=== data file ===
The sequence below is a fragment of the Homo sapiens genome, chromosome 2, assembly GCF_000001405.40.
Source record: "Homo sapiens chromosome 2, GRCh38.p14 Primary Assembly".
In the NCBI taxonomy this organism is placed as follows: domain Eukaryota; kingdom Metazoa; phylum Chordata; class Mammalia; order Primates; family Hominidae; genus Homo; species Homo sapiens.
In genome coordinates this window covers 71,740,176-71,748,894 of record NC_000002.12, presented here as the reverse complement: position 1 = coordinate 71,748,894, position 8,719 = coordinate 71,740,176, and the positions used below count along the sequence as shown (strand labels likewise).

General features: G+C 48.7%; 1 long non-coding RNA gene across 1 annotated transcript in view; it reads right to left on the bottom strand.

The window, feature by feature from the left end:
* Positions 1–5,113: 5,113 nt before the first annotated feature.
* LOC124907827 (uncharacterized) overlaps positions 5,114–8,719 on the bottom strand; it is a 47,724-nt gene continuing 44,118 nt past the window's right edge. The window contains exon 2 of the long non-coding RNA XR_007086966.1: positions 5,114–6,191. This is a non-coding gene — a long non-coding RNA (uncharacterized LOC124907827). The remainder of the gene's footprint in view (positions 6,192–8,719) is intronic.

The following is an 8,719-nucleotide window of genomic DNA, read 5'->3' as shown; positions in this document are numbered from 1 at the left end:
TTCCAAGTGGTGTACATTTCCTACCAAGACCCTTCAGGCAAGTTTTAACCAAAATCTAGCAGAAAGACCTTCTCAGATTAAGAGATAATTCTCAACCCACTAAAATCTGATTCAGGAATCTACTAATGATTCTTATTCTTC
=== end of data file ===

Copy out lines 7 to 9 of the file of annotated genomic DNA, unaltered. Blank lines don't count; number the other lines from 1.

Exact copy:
* Positions 1–5,113: 5,113 nt before the first annotated feature.
* LOC124907827 (uncharacterized) overlaps positions 5,114–8,719 on the bottom strand; it is a 47,724-nt gene continuing 44,118 nt past the window's right edge. The window contains exon 2 of the long non-coding RNA XR_007086966.1: positions 5,114–6,191. This is a non-coding gene — a long non-coding RNA (uncharacterized LOC124907827). The remainder of the gene's footprint in view (positions 6,192–8,719) is intronic.

The following is an 8,719-nucleotide window of genomic DNA, read 5'->3' as shown; positions in this document are numbered from 1 at the left end: